The Tholos of Epidaurus

The erection of Tholos started in 360 B.C. and was completed in about 350 B.C. by the famous architect Polykleitos, who also designed the theater of Epidaurus, possibly a grandson of the sculptor Polikleitos

The most important building in the sanctuary of Epidaurus was the Tholos or Thymele. The excavations on the site started in 1881 and were first conducted by the Greek archeologist Panayotis Kavvadias. They lasted until his death in 1928 under the auspices of the Archeological Society of Athens. His work comprising “The History of Greek Art”, in three volumes, and the “Fouilles d’ Epidaure” of 1891, in two volumes, form the basis of the description of the Sanctuary in general and of the Tholos in particular. The authenticity of the details by the eminent archeologist allows the analysis of the monument on a basis not explored so far.

In his book “History of Greek Art”, volume B, page 464, Doudoumis Publications, Kavvadias asserts:

"The Tholos was equal in beauty to the temple Erehtheion in the Acropolis of Athens and competing with the Parthenon with regards to its building perfection".

The only ancient description of the Tholos is Pausanias short reference in the Korinthiaka, 27:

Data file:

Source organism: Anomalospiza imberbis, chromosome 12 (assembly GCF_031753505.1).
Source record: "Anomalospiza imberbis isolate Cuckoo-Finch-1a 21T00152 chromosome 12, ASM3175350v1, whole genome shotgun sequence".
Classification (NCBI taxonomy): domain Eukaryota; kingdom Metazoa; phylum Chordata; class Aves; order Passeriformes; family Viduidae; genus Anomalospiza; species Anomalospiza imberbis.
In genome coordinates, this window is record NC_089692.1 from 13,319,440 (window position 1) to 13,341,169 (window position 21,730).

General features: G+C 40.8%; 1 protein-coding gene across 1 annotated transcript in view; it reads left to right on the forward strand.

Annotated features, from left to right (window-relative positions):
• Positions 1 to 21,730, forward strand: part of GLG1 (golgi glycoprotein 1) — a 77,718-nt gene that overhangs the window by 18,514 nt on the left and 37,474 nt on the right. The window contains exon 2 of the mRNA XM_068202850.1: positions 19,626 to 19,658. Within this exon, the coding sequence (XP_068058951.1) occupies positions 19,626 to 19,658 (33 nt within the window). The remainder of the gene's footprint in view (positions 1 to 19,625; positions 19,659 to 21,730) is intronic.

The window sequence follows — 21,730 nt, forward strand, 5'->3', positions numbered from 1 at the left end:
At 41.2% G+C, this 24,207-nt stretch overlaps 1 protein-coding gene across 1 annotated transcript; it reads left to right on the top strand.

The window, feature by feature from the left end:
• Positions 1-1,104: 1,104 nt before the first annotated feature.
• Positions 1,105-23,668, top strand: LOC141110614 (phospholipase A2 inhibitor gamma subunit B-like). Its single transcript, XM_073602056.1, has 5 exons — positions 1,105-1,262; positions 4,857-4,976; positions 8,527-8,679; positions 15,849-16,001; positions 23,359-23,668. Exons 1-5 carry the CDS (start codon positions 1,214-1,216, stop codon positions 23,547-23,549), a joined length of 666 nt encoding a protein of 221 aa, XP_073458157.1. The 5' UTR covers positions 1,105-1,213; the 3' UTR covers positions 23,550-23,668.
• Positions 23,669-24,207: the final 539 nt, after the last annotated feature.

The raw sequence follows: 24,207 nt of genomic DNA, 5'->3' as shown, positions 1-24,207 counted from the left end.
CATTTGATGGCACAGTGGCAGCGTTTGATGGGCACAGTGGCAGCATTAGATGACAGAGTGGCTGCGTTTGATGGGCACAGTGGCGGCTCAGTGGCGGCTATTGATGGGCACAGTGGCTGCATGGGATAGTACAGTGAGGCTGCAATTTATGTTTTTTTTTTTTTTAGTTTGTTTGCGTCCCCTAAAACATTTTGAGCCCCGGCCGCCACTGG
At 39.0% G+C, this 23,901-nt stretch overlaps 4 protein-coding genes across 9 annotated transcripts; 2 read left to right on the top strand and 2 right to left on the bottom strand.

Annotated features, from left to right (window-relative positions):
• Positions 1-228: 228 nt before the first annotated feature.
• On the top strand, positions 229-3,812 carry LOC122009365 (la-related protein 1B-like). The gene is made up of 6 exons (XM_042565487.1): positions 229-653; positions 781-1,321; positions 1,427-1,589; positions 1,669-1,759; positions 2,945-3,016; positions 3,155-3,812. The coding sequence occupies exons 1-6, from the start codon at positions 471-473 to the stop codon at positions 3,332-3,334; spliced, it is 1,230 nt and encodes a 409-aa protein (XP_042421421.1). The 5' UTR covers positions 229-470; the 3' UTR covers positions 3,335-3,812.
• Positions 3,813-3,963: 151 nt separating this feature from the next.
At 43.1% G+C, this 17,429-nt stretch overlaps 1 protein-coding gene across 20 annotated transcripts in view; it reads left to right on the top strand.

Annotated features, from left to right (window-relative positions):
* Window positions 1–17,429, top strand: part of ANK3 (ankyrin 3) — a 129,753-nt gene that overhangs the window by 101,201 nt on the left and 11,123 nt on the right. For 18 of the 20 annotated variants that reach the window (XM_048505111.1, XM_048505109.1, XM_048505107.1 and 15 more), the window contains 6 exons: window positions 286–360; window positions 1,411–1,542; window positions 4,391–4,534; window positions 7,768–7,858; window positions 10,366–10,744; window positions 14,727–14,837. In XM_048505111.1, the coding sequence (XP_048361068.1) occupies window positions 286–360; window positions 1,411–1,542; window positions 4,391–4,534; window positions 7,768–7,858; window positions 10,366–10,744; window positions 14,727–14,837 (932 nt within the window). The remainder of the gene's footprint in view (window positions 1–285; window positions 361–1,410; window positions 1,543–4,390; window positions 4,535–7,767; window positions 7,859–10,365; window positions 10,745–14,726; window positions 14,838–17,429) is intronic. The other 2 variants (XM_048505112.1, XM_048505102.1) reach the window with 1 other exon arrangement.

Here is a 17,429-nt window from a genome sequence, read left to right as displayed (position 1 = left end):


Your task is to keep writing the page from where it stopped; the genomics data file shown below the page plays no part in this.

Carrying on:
"Opposite the temple of Asclepios there is a place where the god’s worshippers sleep. A circular marble structure built nearby, the so- called Tholos, is worth seeing. Inside the Tholos there is a painting by Pausias portraying Eros, having left the arrows and the bow and having taken and holding the lyre. Methi *** (drunkenness) is also portrayed here drinking out of a glass cup, which is a work of Pausias, too. The cup looks as if it is real glass and one can see the woman’s face through it".

*** Methi, translated as drunkenness, should not be confused with the idea of intoxication, as the woman being portrayed can clearly be seen through the wine glass, pointedly implying the symbolic clearness of a lucid mind, reaching the realms of the Supreme Mind in a mystic monument, where the sacred ceremonies have not yet been revealed.

The description of the Tholos by Pausanias is extremely brief and does not give any specific information about the structure of the monument and its use.

by ALTANI, Researcher

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